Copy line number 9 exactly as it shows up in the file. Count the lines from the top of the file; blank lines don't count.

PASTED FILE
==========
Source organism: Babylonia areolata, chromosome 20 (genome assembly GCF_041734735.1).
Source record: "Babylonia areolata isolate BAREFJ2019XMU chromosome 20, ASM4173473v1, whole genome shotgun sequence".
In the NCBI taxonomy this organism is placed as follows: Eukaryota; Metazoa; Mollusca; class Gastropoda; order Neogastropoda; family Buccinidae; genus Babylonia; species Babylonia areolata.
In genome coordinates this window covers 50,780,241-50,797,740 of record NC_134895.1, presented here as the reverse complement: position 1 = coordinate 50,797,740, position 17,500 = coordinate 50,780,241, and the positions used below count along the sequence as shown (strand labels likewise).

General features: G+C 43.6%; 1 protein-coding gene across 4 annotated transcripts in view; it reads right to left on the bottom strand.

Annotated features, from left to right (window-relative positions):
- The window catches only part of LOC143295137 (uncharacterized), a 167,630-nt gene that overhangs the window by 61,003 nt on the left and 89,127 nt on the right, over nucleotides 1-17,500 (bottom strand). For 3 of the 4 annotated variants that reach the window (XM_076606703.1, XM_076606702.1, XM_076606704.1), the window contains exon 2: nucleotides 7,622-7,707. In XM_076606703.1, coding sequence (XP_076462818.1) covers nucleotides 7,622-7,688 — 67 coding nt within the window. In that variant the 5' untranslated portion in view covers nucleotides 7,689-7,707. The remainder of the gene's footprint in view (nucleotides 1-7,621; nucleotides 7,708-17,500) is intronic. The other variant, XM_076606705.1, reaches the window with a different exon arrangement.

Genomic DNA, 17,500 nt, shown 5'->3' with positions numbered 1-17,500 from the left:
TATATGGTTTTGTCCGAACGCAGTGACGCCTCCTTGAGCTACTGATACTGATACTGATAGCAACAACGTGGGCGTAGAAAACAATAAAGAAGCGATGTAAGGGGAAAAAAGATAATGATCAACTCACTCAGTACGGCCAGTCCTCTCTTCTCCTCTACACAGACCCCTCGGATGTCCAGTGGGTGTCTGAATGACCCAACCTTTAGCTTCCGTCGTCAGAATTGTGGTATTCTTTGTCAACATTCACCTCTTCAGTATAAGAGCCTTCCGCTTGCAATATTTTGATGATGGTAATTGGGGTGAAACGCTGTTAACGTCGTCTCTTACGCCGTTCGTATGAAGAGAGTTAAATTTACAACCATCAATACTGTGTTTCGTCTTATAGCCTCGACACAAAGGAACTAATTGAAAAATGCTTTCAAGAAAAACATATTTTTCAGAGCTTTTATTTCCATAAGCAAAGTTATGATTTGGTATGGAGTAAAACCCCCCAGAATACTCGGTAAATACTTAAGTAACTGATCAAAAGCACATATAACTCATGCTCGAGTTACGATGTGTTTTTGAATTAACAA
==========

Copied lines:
TATATGGTTTTGTCCGAACGCAGTGACGCCTCCTTGAGCTACTGATACTGATACTGATAGCAACAACGTGGGCGTAGAAAACAATAAAGAAGCGATGTAAGGGGAAAAAAGATAATGATCAACTCACTCAGTACGGCCAGTCCTCTCTTCTCCTCTACACAGACCCCTCGGATGTCCAGTGGGTGTCTGAATGACCCAACCTTTAGCTTCCGTCGTCAGAATTGTGGTATTCTTTGTCAACATTCACCTCTTCAGTATAAGAGCCTTCCGCTTGCAATATTTTGATGATGGTAATTGGGGTGAAACGCTGTTAACGTCGTCTCTTACGCCGTTCGTATGAAGAGAGTTAAATTTACAACCATCAATACTGTGTTTCGTCTTATAGCCTCGACACAAAGGAACTAATTGAAAAATGCTTTCAAGAAAAACATATTTTTCAGAGCTTTTATTTCCATAAGCAAAGTTATGATTTGGTATGGAGTAAAACCCCCCAGAATACTCGGTAAATACTTAAGTAACTGATCAAAAGCACATATAACTCATGCTCGAGTTACGATGTGTTTTTGAATTAACAA